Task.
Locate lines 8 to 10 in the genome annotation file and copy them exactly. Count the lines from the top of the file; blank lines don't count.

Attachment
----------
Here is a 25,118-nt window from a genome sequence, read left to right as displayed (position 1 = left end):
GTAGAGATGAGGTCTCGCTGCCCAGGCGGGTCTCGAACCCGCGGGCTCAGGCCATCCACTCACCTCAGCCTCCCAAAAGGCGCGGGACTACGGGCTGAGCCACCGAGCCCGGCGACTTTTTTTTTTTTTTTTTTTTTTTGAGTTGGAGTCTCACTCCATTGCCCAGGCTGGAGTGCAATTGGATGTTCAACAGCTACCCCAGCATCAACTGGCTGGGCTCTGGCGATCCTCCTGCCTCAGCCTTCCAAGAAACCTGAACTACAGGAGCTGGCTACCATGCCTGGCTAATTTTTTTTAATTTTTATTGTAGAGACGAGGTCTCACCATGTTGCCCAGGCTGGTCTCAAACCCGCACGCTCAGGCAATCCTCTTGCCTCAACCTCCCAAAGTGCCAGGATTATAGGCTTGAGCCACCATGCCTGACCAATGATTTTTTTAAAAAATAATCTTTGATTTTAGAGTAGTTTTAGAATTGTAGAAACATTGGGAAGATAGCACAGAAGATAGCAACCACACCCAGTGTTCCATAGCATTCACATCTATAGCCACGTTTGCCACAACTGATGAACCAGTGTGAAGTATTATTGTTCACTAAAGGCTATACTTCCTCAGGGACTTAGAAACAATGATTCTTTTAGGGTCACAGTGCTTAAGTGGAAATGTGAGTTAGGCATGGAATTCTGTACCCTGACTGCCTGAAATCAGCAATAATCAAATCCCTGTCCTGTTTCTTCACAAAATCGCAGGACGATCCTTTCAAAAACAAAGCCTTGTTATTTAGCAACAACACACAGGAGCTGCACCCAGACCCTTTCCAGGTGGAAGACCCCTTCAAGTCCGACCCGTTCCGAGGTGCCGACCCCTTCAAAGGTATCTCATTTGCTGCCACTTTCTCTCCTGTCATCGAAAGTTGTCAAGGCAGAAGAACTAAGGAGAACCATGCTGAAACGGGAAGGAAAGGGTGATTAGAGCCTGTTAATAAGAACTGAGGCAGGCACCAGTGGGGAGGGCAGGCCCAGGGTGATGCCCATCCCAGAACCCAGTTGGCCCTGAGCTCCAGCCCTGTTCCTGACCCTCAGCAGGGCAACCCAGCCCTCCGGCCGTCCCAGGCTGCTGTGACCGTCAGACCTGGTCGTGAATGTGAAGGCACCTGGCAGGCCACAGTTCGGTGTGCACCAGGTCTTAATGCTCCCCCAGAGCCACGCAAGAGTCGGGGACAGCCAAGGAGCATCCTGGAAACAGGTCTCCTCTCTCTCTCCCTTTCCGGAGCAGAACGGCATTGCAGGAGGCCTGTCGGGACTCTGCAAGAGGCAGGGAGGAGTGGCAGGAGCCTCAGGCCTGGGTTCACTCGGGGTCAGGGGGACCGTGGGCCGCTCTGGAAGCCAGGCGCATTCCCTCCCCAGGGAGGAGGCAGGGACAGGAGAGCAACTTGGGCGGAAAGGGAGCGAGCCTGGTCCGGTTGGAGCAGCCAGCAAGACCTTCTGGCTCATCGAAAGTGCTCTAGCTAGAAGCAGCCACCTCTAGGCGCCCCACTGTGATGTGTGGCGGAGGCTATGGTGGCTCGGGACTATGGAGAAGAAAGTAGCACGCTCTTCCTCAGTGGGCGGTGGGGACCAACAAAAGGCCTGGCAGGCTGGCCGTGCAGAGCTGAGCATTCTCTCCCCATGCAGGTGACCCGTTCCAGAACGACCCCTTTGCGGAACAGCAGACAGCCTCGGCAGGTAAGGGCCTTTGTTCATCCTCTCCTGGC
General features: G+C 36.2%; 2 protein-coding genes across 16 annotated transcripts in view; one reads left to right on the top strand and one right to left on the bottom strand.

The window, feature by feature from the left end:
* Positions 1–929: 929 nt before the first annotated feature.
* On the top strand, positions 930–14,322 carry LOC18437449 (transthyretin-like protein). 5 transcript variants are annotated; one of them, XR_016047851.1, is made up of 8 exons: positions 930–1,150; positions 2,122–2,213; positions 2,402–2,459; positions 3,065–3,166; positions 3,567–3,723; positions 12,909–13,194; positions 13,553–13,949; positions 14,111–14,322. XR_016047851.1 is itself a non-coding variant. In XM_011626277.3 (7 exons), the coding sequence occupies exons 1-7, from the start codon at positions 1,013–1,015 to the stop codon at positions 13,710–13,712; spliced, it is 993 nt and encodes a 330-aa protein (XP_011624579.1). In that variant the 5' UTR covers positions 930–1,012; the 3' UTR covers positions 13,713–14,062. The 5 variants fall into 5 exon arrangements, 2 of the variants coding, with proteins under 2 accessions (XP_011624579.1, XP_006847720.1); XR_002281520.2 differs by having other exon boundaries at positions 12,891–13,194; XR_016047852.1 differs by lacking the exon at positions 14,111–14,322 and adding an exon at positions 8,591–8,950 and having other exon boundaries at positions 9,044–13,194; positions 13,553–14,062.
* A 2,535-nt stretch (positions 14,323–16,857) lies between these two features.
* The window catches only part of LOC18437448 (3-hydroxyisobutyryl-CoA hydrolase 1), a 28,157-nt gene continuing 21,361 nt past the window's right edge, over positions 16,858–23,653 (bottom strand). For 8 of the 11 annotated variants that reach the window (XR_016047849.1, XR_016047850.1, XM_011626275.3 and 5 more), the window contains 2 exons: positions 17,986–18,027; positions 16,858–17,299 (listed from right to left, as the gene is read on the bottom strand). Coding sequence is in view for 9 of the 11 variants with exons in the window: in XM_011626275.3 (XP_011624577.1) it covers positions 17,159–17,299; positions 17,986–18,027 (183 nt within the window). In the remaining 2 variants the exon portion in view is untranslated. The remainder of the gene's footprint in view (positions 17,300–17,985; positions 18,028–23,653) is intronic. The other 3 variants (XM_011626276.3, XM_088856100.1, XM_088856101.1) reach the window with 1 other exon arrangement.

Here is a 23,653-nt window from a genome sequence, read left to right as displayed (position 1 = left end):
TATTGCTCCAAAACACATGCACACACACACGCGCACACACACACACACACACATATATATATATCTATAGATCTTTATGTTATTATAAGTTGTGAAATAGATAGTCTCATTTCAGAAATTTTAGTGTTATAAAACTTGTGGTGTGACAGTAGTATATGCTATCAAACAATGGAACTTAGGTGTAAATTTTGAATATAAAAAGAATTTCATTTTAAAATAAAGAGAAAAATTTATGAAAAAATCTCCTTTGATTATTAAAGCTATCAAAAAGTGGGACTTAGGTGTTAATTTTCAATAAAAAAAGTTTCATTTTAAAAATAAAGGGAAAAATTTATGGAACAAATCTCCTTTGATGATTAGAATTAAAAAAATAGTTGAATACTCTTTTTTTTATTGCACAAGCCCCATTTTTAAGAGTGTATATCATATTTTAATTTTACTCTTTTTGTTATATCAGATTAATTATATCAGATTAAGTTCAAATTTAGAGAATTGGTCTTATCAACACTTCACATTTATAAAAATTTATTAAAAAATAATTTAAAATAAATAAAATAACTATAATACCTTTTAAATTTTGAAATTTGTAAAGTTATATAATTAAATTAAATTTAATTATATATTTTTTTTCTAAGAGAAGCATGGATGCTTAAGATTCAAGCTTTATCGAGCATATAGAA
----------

* The window catches only part of LOC18437448 (3-hydroxyisobutyryl-CoA hydrolase 1), a 28,157-nt gene continuing 21,361 nt past the window's right edge, over positions 16,858–23,653 (bottom strand). For 8 of the 11 annotated variants that reach the window (XR_016047849.1, XR_016047850.1, XM_011626275.3 and 5 more), the window contains 2 exons: positions 17,986–18,027; positions 16,858–17,299 (listed from right to left, as the gene is read on the bottom strand). Coding sequence is in view for 9 of the 11 variants with exons in the window: in XM_011626275.3 (XP_011624577.1) it covers positions 17,159–17,299; positions 17,986–18,027 (183 nt within the window). In the remaining 2 variants the exon portion in view is untranslated. The remainder of the gene's footprint in view (positions 17,300–17,985; positions 18,028–23,653) is intronic. The other 3 variants (XM_011626276.3, XM_088856100.1, XM_088856101.1) reach the window with 1 other exon arrangement.

Here is a 23,653-nt window from a genome sequence, read left to right as displayed (position 1 = left end):
TATTGCTCCAAAACACATGCACACACACACGCGCACACACACACACACACACATATATATATATCTATAGATCTTTATGTTATTATAAGTTGTGAAATAGATAGTCTCATTTCAGAAATTTTAGTGTTATAAAACTTGTGGTGTGACAGTAGTATATGCTATCAAACAATGGAACTTAGGTGTAAATTTTGAATATAAAAAGAATTTCATTTTAAAATAAAGAGAAAAATTTATGAAAAAATCTCCTTTGATTATTAAAGCTATCAAAAAGTGGGACTTAGGTGTTAATTTTCAATAAAAAAAGTTTCATTTTAAAAATAAAGGGAAAAATTTATGGAACAAATCTCCTTTGATGATTAGAATTAAAAAAATAGTTGAATACTCTTTTTTTTATTGCACAAGCCCCATTTTTAAGAGTGTATATCATATTTTAATTTTACTCTTTTTGTTATATCAGATTAATTATATCAGATTAAGTTCAAATTTAGAGAATTGGTCTTATCAACACTTCACATTTATAAAAATTTATTAAAAAATAATTTAAAATAAATAAAATAACTATAATACCTTTTAAATTTTGAAATTTGTAAAGTTATATAATTAAATTAAATTTAATTATATATTTTTTTTCTAAGAGAAGCATGGATGCTTAAGATTCAAGCTTTATCGAGCATATAGAA